One person who doesn’t get enough credit for why this film works is its leading man Billy Warlock as the film’s unfortunate hero Bill Whitney. Warlock’s main fame at the time was the soap Days of Our Lives, which is, admittedly, not well-known for its subtle acting but Warlock brings just the right amount of ham and seriousness to the part. There’s an innocence about him that makes you root for him and worry about his eventual fate throughout the movie. If you didn’t care about him, the film wouldn’t have worked as well as it did.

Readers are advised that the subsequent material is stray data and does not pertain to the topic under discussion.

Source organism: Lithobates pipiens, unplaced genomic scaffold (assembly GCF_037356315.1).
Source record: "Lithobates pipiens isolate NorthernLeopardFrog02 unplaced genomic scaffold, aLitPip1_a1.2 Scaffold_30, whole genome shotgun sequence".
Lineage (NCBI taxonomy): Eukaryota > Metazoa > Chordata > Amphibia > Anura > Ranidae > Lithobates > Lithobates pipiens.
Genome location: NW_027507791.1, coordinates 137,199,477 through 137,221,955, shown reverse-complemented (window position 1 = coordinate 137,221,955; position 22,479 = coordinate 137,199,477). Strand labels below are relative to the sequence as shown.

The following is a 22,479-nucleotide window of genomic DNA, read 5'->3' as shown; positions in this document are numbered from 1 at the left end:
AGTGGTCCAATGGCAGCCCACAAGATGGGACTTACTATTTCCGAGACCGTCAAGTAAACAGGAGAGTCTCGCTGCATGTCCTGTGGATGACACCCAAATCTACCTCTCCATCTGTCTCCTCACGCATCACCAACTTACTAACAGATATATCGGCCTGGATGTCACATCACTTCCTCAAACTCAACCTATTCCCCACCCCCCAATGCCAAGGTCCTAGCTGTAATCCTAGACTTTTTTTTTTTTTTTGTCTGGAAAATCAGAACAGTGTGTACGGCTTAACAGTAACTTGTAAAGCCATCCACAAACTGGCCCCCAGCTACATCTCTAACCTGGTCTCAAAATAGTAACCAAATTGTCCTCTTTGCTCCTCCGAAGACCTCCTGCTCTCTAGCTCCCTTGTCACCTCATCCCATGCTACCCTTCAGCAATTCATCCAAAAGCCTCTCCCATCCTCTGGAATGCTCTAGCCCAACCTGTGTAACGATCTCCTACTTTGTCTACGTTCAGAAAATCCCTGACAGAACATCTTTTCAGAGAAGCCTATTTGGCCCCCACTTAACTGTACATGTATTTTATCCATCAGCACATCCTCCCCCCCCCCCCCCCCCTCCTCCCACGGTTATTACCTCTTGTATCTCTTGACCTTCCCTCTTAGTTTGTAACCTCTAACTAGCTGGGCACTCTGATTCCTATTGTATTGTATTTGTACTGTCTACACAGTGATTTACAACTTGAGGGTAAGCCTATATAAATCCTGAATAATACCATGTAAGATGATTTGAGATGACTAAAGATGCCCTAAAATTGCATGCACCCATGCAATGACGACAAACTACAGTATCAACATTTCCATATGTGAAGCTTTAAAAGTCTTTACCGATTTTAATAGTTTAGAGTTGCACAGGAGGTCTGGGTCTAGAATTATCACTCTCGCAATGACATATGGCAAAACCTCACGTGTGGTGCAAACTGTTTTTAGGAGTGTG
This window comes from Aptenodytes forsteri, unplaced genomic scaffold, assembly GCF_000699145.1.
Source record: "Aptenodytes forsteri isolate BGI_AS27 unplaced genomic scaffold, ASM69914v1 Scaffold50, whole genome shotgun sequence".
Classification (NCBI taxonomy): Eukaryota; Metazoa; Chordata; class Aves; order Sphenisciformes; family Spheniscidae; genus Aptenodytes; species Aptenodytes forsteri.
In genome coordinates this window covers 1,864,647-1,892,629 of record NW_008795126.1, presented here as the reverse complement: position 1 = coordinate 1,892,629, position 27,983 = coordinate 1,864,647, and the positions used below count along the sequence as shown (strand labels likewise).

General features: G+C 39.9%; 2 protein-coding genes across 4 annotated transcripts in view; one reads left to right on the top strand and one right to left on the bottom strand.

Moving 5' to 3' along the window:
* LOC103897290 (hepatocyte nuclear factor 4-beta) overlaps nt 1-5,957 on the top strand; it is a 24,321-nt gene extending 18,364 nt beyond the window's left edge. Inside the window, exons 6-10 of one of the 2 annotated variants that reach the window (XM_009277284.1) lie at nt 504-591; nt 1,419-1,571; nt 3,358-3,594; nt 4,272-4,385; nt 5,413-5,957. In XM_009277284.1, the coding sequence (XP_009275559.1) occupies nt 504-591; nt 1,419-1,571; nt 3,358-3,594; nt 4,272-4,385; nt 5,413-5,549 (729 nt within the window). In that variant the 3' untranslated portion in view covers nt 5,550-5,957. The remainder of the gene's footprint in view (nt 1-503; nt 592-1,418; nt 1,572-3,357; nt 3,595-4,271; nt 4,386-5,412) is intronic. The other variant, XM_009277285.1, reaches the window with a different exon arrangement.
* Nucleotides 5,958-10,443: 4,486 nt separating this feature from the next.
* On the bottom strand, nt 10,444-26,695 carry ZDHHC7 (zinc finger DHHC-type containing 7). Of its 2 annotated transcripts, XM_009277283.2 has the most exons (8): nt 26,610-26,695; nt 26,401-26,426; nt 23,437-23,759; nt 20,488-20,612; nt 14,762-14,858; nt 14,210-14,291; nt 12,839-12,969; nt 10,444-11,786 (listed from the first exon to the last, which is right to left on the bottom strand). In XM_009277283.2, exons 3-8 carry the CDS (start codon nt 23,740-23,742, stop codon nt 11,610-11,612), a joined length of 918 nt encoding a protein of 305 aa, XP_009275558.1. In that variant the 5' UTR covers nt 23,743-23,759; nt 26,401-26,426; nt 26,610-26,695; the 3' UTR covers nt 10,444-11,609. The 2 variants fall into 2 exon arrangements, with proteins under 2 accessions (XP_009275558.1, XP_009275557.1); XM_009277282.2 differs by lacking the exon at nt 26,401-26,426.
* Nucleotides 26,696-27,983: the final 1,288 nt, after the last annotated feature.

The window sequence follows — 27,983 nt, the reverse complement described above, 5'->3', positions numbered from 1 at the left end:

While his character doesn’t receive much depth, he doesn’t need it. His character represents our own youthful scepticisms to the world, our suspicion that there are darker forces at play there, forces we need to uncover and expose. I’m sure I’m not the only one who went through several political revelations throughout their teenage years. You might think you found the answers to society’s ills with Marxism or perhaps, you realize ‘society’ is in dire need of traditional values. At some points many of us have even flirted with conspiracy theory, reading books or scrolling through the internet about the various nefarious organizations that secretly control the world. And while we might not have experienced such darkly suspicions about our own parents or siblings — if you were lucky that is — we all had doubts about the answers we were giving, about the lies we are or are not aware off. We are all seeking that awakening, the answer to society’s malignance.